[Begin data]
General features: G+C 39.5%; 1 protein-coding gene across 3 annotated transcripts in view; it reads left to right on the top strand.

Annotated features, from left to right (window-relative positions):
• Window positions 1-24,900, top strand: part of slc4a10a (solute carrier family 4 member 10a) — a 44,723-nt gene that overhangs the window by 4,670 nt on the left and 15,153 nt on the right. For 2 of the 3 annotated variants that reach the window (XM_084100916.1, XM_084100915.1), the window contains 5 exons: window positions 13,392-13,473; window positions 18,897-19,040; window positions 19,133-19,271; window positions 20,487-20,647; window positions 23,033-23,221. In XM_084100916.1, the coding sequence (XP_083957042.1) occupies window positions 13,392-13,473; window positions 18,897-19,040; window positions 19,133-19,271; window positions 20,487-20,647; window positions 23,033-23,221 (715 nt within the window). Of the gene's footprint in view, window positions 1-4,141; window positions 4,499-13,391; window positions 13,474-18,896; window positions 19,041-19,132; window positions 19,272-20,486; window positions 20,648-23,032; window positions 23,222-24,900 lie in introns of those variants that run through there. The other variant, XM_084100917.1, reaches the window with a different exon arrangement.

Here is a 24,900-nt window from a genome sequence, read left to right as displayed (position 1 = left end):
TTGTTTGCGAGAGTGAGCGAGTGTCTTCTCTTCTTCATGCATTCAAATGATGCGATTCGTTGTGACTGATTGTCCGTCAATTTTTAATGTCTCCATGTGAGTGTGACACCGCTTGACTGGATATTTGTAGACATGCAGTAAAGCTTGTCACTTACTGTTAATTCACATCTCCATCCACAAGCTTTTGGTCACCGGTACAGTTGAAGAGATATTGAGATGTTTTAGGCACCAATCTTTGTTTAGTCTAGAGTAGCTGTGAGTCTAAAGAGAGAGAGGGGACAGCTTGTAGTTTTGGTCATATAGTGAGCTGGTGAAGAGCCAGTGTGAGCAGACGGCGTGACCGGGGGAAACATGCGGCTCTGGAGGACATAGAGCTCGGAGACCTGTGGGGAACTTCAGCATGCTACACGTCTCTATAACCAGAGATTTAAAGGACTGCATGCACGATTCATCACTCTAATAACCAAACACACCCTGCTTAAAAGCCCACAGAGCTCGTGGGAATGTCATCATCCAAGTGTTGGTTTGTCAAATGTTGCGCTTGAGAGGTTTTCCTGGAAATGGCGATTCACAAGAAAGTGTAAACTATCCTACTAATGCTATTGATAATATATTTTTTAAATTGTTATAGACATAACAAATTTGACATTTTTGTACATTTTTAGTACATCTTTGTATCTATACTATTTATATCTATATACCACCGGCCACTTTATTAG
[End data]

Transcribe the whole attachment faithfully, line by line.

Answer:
General features: G+C 39.5%; 1 protein-coding gene across 3 annotated transcripts in view; it reads left to right on the top strand.

Annotated features, from left to right (window-relative positions):
• Window positions 1-24,900, top strand: part of slc4a10a (solute carrier family 4 member 10a) — a 44,723-nt gene that overhangs the window by 4,670 nt on the left and 15,153 nt on the right. For 2 of the 3 annotated variants that reach the window (XM_084100916.1, XM_084100915.1), the window contains 5 exons: window positions 13,392-13,473; window positions 18,897-19,040; window positions 19,133-19,271; window positions 20,487-20,647; window positions 23,033-23,221. In XM_084100916.1, the coding sequence (XP_083957042.1) occupies window positions 13,392-13,473; window positions 18,897-19,040; window positions 19,133-19,271; window positions 20,487-20,647; window positions 23,033-23,221 (715 nt within the window). Of the gene's footprint in view, window positions 1-4,141; window positions 4,499-13,391; window positions 13,474-18,896; window positions 19,041-19,132; window positions 19,272-20,486; window positions 20,648-23,032; window positions 23,222-24,900 lie in introns of those variants that run through there. The other variant, XM_084100917.1, reaches the window with a different exon arrangement.

Here is a 24,900-nt window from a genome sequence, read left to right as displayed (position 1 = left end):
TTGTTTGCGAGAGTGAGCGAGTGTCTTCTCTTCTTCATGCATTCAAATGATGCGATTCGTTGTGACTGATTGTCCGTCAATTTTTAATGTCTCCATGTGAGTGTGACACCGCTTGACTGGATATTTGTAGACATGCAGTAAAGCTTGTCACTTACTGTTAATTCACATCTCCATCCACAAGCTTTTGGTCACCGGTACAGTTGAAGAGATATTGAGATGTTTTAGGCACCAATCTTTGTTTAGTCTAGAGTAGCTGTGAGTCTAAAGAGAGAGAGGGGACAGCTTGTAGTTTTGGTCATATAGTGAGCTGGTGAAGAGCCAGTGTGAGCAGACGGCGTGACCGGGGGAAACATGCGGCTCTGGAGGACATAGAGCTCGGAGACCTGTGGGGAACTTCAGCATGCTACACGTCTCTATAACCAGAGATTTAAAGGACTGCATGCACGATTCATCACTCTAATAACCAAACACACCCTGCTTAAAAGCCCACAGAGCTCGTGGGAATGTCATCATCCAAGTGTTGGTTTGTCAAATGTTGCGCTTGAGAGGTTTTCCTGGAAATGGCGATTCACAAGAAAGTGTAAACTATCCTACTAATGCTATTGATAATATATTTTTTAAATTGTTATAGACATAACAAATTTGACATTTTTGTACATTTTTAGTACATCTTTGTATCTATACTATTTATATCTATATACCACCGGCCACTTTATTAG